The Street? (no) The Avenue? (still not right) The ROAD!

October 9, 2009

the road

Here’s a little back story on how I got to this book.  My friend Chris and I were talking about movies coming up we’d like to see and he mentioned seeing a trailer for “The Road.”  You can view the trailer HERE.  The trailer looks pretty damn good, I can say that I’m genuinely excited to see it.  So probably a few months go by from when I saw the trailer until I decided to pick up the book to read.  I had just finished reading Hunter S. Thompson’s “Fear and Loathing in Las Vegas” which was an amazing book, highly recommend it, and I decided to pick up “The Road” afterwards in anticipation of the movie.  I will tell you now that this is one of the most poorly written books I have ever read in my life.  I mean really, I don’t know how this guy has written so many award winning books.  Actually I’m assuming they win awards I don’t know for sure, at least two of his books have been made into movies, No Country For Old Men being the other one that I’m aware of.  The writing style of this book is something akin to a 3rd grader dumping his thoughts out onto a piece of paper for a book report, and then going back over it with a thesaurus and changing every possible word they can to something that sounds intelligent and will likely not be known by a person of above average intelligence (which I consider myself to be.)  My favorite thing to say about this book when people ask me about is that “The author should be charged with reckless use of a thesaurus in an attempt to sound intelligent and magnanimous.”

Before I tear into this reading experience, I will say some things that I did like about it.  The story itself despite how it was put down into a physical manifestation is actually really intriguing.  It centers on a man and his son traveling from some point in what is assumed to be the midwest towards what is assumed to be the east coast.  At least that’s the direction I viewed them as going, it’s never really explained what their origin and destination are, simply that where they are they could not survive another winter and they want to get to the coast.  One thing that is interesting is what is left out of the story.  The names of the man and his son are never given, they are simply “the man” and “the boy.”  You never know why the world has come to be in the state it is in.  There is the constant reminder of everything being covered in ash but there is no allusion as to why.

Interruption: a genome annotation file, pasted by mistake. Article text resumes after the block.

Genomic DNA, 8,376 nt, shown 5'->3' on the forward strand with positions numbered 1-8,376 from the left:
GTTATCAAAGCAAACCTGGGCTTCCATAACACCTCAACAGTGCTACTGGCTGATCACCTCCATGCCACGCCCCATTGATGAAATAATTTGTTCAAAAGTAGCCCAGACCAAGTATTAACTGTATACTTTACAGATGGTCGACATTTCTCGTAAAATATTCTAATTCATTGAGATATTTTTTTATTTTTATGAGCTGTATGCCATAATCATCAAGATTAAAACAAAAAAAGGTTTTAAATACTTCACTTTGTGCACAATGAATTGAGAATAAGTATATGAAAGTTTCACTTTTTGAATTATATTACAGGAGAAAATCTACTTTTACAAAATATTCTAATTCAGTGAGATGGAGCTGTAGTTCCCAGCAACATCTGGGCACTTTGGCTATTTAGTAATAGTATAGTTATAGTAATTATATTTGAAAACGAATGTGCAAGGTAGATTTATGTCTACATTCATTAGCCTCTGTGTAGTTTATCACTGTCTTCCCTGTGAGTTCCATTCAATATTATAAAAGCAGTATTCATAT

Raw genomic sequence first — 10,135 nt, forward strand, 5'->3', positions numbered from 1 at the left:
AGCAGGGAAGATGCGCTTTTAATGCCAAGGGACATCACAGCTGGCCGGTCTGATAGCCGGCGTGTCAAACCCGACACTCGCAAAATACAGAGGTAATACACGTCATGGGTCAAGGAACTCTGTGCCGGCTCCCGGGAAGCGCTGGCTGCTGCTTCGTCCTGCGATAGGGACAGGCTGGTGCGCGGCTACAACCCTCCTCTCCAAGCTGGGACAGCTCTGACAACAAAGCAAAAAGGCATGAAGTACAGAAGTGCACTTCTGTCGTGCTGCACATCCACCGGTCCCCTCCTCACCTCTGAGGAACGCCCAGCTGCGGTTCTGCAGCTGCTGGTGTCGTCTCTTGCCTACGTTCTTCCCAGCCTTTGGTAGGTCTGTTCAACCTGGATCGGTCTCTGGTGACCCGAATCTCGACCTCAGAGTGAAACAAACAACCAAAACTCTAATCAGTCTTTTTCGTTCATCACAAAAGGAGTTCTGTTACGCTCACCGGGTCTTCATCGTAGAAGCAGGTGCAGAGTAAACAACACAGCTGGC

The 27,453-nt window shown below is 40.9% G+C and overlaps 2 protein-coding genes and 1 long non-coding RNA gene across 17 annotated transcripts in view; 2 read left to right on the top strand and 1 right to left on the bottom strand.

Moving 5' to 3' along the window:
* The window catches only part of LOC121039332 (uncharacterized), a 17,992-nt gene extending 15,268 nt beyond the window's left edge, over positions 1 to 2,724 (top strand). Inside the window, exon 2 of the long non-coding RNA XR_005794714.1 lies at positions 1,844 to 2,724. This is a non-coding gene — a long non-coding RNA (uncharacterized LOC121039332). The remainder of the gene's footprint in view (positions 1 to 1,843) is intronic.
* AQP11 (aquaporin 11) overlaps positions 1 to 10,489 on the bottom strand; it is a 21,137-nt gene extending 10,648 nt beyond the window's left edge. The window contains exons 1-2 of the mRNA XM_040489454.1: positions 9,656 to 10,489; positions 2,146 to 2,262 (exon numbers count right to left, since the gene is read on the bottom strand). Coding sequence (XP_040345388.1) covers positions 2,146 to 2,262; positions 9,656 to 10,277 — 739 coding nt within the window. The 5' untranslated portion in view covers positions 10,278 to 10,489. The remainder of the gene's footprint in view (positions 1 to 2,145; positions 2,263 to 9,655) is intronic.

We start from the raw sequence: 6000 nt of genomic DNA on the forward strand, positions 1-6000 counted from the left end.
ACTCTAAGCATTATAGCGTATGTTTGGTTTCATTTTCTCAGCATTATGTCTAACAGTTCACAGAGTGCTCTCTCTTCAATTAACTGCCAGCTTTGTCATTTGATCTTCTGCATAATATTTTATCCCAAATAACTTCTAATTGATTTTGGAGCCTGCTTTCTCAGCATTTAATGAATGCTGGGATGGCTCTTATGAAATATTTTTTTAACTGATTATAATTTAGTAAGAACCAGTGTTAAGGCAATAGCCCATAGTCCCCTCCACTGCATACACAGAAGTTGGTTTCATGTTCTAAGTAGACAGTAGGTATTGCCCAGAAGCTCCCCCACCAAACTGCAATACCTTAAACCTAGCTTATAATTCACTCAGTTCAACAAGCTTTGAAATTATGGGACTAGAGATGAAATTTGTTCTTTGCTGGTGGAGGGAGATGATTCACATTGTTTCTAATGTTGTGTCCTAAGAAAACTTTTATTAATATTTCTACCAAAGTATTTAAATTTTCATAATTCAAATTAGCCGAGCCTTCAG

I really enjoy post-apocalyptic stories.  I like to think that were such events to occur it will give me an idea of how to survive.  There is little in this book that is fantastical or sensational, this also adds to the story I think.  There are no amazing series of events that any one would be completely improbable, let alone all of them happening to the characters, you get the sense of being with the man and the boy on the road with nothing around, wondering when and where your next meal may be.

Now, let’s get down to the problems…

The first thing that struck me as odd was that when the man and the boy spoke, there were no quotation marks to signify this.  I thought maybe for the first chapter it was some sort of dream sequence, or an imagination, something that might want to be put off and made to make the reader feel uneasy by not having quotations.  Yeah, no.  There is not a single quotation mark anywhere in the book.  McCarthy doesn’t even adhere to starting dialogue on a new line at all times either.  Sometimes the man or the boy will speak mid paragraph, and I find myself rereading the sentence several times trying to make sense of it until I would go past and see that one of them had said that.  As if this wasn’t confusing enough, the dialogue is very fragmented and often repeated.  Trying to keep up with who is saying what I would often have to reread entire conversations saying to myself “Boy.  Man.  Boy.  Man.”  with each line to keep track of who is saying what.  Most of the dialogue is them repeating each other and often say the words “Okay” and “I don’t know.”  These phrases are said easily 150 times throughout the book.

The next big issue I have with this book is that there are no chapters… sort of.  You won’t find any numbered or titled chapters in the book, but there are these random and sparse break points that are marked by an ellipses of sorts between paragraphs.  There is not rhyme or reason to where they go, it almost feels like a form of written tourette’s the way they are placed.  Let me give you an example from the book below:

This is one of the many times when they man and the boy wake up in the morning after having camped in the cold hidden from the road so as not to be discovered by anyone else.


… They stood listening in the utter silence.  Then they set out along the road through the gray sluch, the boy at his side with his hands in his pockets.

(next paragraph)